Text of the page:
Thursday, April 7, 2011

Kalamazoo 2012 Session Proposals

The Alliance for the Promotion of Research on the Villains of the Matter of Britain in association with The Institute for the Advancement of Scholarship on the Magic-Wielding Figures of Visual Electronic Multimedia and The Virtual Society for the Study of Popular Culture and the Middle Ages has proposed the following session for the 47th International Congress on Medieval Studies to be held from 10-13 May 2012. Interested parties should contact the Society at (please note "Are You From Camelot 2012" in the subject line). An official call for papers will be distributed this summer upon notification of acceptance from the Congress's organizing committee.

Are You From Camelot? Recent Arthurian Film, Television, and Electronic Games as Innovators of the Arthurian Tradition and Their Impact (Roundtable)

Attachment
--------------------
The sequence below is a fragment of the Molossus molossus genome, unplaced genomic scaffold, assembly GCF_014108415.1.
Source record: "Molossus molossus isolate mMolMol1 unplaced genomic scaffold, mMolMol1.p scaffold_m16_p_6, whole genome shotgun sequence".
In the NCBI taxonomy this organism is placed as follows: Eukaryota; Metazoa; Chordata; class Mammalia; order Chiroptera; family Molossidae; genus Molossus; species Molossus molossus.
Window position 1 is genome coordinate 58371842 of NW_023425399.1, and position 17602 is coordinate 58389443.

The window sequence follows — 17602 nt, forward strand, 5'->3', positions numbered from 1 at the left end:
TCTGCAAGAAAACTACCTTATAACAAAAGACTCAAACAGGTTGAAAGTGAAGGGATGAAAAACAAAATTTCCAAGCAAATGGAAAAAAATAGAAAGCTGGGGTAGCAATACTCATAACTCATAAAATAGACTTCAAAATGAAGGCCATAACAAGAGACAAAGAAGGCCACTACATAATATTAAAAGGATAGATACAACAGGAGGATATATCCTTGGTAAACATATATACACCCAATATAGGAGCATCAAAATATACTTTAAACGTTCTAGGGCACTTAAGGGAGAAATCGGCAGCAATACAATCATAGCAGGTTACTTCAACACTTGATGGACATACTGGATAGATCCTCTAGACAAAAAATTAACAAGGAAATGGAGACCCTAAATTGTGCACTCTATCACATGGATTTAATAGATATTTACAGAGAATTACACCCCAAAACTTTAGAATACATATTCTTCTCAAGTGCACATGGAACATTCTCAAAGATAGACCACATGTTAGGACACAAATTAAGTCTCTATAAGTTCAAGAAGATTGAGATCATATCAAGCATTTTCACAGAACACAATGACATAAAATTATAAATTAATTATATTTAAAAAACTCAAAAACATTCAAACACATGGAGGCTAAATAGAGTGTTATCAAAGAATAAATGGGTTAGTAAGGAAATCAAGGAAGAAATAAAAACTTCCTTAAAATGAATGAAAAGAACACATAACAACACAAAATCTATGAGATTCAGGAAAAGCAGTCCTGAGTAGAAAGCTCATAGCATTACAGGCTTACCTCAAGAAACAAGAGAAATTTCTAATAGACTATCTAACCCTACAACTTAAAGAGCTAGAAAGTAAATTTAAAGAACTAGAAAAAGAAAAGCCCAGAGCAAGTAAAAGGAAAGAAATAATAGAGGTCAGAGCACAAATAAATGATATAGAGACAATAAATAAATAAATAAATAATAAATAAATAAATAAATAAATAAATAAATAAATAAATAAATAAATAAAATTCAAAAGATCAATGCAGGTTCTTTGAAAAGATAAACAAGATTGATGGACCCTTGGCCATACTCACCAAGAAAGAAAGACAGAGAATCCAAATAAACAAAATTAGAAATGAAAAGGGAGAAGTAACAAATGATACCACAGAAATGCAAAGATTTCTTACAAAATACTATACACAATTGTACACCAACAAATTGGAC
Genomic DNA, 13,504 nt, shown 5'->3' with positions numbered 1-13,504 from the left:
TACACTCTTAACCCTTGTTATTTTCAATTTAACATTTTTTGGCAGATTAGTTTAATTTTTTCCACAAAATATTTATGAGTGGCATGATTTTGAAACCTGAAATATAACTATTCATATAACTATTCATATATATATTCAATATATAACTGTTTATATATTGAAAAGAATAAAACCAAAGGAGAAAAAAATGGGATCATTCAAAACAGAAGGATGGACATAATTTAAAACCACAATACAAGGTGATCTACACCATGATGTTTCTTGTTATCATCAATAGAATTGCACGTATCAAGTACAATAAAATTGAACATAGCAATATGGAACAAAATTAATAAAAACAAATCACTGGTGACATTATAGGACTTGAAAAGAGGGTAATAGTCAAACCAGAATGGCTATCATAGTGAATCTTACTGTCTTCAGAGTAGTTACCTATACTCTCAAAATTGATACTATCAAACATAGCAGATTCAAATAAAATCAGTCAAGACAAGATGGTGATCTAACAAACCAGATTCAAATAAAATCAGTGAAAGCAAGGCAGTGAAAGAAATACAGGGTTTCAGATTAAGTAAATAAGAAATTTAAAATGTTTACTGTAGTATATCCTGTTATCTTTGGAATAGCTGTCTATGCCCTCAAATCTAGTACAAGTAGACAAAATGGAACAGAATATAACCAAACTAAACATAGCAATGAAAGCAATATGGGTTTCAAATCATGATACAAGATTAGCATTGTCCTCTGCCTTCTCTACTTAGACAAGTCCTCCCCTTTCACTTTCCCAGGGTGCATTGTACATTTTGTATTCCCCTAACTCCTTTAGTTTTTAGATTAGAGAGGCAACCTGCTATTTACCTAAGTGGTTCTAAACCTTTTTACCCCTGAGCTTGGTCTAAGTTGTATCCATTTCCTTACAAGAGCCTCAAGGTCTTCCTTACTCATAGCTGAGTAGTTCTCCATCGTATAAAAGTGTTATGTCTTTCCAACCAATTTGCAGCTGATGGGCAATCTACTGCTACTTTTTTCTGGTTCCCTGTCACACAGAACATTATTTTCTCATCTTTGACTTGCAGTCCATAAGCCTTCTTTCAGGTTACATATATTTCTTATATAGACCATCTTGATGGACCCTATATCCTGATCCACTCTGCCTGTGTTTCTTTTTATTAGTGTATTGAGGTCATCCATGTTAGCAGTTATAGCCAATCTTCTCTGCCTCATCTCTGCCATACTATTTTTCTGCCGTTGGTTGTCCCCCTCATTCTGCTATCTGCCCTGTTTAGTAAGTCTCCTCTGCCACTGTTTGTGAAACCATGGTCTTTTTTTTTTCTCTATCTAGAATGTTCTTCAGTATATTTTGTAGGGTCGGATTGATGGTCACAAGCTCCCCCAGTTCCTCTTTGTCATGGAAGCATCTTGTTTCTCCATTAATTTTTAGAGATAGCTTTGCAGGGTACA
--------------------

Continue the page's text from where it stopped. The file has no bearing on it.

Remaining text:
The Matter of Britain is alive and well in modern mass media, and the media of film and television, especially, have long been recognized as important disseminators of the Arthurian legend to audiences of various ages and in disparate countries across the globe. Such productions are often assessed by their fidelity to pre-established versions of the legend, an anxiety of influence that Norris J. Lacy has termed “the tyranny of tradition.” However, mass media like film, television and electronic games also function as innovators of new traditions for representing characters or motifs that then become fixed in popular Arthuriana (consider, for example, both the long-standing iconographic portrayal of Merlin, cemented via Wolfgang Reitherman’s The Sword in the Stone, as an aged figure with flowing white hair, beard and robes or John Boorman’s conflation—copied by many later writers—of Morgan le Fay and Morgause in Excalibur and the resulting figure’s role as the mother of Mordred, an expansion of her traditional filmic role as an enemy within Camelot), yet, to date, few studies, beyond lamentations of how to, as Lacy, puts it to “unteach” these texts, have explored this aspect of these modern Arthurian texts. The late twentieth and early twenty-first centuries, in particular, include many innovative productions (including Alexandre Astier’s Kaamelott; Steve Barron’s Merlin; Chris Chibnall and Michael Hirst’s Camelot; Antoine Fuqua’s King Arthur; Julian Jones, Jake Michie, Johnny Capps, and Julian Murphy’s Merlin; Mythic Entertainment’s Dark Age of Camelot; SyFy’s Stargate SG-1 and Type-Moon’s Fate/Stay Night) that deviate significantly from preexisting literary and filmic/televisual traditions of the legend, and these works have influenced and will influence both further Arthurian texts and the popular reception of the Arthurian story as they are dispersed across the intertextual landscape of the modern Matter of Britain. For this session, in furtherance of the goals of the three sponsoring organizations, we are particularly interested in how these recent representations of Arthurian characters (for example King Arthur, Guinevere, Merlin, Morded, Morgan le Fay, and Morgause) and motifs (such as the Grail legend) in film, television, and electronic games have shaped contemporary conceptions of these elements and, also, in exploring how these productions may influence ongoing or future Arthurian texts.

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